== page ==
Sailing solo around the world
Commander Dilip Donde of the Indian Navy is on a quest to become the first solo sailor from India to complete a circumnavigation of the globe.
The 42-year-old Donde has entered the last leg of his nine-month “Sagar Parikrama” journey.
Having started from Mumbai in August 2009, his ‘Mhadei’ vessel has just rounded off the Cape of Good Hope.
Here are excerpts from Donde’s blog.
MONDAY, April 12
Having crossed the Agulhas Bank and current without getting into the Roaring Forties and seeing a big system moving in from the West we decided against going any further South and avoid getting into the Southern Ocean.
No such luck!
The Southern Ocean decided to move up a little and give us a last bit of hiding lest we forget it in a hurry. That meant almost three days of gale force winds with big seas that pushed us well to the North East. No complaints of course as things could have been worse had we stuck to the earlier plan of getting in the Forties.
The shackle securing the brand new Stay sail to the furler decided to part company despite all the securing just as the gales started picking up and it was pointless trying to put a new one in those conditions so the sail was furled and Mhadei sailed with just the smallest size of main sail possible.
I was surprised how well she managed to hold course at a brisk pace on a broad reach. After sailing her for over 25000 Nm I am still learning to sail her. The gales got us right under a high pressure system and vanished leaving us with very light and shifty winds. For a while the calm was good as it allowed things to be put in order both with the boat and the galley but now again we are looking out for some wind.
MONDAY, April 5
We are back at sea again having left Cape Town at 1030 h on 03 Apr. Both Mhadei and her crew thoroughly enjoyed the hospitality and pampering lavished on us by the warm “Cape Townians”! Both of us would definitely love to come back here some day.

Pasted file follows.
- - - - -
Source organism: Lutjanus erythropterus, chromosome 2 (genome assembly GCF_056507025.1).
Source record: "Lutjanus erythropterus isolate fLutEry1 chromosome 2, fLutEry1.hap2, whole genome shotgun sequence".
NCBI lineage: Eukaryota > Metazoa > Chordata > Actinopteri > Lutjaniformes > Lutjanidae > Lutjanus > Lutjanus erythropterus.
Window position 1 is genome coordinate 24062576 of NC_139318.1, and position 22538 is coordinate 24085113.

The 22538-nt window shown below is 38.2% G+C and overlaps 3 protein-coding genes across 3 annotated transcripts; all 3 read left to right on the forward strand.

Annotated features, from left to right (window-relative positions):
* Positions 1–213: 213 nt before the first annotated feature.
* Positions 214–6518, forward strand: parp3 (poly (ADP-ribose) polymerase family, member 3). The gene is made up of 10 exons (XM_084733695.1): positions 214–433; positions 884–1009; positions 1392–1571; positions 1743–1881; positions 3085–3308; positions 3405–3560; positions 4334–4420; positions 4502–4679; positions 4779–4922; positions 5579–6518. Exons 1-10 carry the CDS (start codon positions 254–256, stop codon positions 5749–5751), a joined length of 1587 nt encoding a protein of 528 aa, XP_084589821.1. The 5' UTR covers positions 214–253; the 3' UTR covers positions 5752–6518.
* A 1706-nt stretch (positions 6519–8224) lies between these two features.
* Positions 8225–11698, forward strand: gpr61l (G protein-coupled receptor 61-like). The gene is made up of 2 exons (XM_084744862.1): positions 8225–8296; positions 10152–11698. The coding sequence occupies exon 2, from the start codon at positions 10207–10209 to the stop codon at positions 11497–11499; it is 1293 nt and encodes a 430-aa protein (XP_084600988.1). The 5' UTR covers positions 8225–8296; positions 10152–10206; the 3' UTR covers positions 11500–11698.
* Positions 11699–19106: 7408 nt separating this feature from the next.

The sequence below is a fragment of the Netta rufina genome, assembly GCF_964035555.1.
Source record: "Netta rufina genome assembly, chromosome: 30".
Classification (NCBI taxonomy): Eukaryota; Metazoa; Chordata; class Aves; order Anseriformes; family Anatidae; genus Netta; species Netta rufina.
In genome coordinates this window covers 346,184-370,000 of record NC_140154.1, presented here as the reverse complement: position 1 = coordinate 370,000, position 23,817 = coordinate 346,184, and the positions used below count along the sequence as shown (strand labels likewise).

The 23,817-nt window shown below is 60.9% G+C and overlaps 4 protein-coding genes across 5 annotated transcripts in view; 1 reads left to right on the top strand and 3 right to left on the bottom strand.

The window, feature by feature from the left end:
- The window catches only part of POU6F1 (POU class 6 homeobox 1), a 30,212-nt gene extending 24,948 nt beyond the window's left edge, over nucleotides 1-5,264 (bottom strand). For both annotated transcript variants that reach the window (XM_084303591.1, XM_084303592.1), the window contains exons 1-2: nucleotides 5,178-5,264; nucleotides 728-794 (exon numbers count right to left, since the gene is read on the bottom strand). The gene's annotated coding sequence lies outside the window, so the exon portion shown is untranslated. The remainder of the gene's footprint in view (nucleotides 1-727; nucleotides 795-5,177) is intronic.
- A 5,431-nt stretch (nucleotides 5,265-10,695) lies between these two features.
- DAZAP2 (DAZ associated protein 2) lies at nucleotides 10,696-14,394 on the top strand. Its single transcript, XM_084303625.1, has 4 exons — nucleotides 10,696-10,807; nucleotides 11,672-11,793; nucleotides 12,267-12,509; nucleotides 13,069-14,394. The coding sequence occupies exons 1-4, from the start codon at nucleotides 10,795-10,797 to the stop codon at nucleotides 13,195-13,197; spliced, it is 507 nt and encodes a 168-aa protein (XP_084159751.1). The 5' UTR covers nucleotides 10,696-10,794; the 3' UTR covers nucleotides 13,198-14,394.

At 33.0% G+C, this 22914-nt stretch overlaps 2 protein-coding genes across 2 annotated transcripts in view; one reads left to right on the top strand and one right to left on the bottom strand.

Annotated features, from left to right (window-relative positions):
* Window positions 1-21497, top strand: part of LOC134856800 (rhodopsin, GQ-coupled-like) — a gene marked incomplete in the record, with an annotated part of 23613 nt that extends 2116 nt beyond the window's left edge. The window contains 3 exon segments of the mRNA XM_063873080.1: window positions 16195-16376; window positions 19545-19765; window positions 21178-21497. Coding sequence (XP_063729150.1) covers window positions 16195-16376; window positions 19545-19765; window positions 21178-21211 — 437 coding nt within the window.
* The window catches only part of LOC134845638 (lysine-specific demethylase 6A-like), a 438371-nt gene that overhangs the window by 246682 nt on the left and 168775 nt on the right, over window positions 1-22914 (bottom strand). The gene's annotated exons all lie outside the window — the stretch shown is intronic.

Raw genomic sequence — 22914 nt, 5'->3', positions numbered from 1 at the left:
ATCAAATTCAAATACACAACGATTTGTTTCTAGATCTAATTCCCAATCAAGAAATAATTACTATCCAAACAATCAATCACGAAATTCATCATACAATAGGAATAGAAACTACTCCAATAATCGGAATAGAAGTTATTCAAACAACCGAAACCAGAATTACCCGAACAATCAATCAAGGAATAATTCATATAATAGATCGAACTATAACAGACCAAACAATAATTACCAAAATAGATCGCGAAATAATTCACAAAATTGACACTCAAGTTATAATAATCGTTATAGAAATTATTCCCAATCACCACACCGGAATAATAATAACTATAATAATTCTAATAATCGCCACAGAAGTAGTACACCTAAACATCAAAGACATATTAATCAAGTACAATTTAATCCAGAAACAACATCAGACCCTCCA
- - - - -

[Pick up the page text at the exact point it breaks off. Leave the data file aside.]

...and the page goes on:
The plan was to head well to the South before turning East to keep clear of the Agulhas bank which is notorious for its West flowing Agulhas current and freak waves. As often happens, things didn’t go quite as per plan with Southerly winds right after leaving Cape Town, that pushed us to the South West for the first day and night actually making us move in the direction we came from, that of Port Stanley.
By Easter morning, the Skipper had had enough of slamming in the wrong direction and decided to head East taking advantage of light SE winds. The winds have remained a comfortable 10 to 15 kts SE through the day making slow but stead progress to the East.
At this rate, in a couple of hours, we should be crossing Cape Agulhas, the Southernmost point of the African Continent and saying good bye to the Atlantic Ocean.
THURSDAY, March 18
I suppose the only way I can start this post is by apologising to all the readers for going missing for the past 20 days. Blame it for being busy, lazy and an erratic internet connection.
Time seems to be flying by in sunny Cape Town with repairs to Mhadei and a bit of R & R keeping us busy. Most of the repairs fall in the “desirable” rather than “essential” category which means I could have sailed back home without undertaking them but decided to get them done here due to better availability of spares and skills.
Hopefully in the times to come the necessary spares and skills for yacht repairs will become readily available in India. Also, since we bought the mast and rigging from Cape Town it made sense to get the same serviced at Cape Town.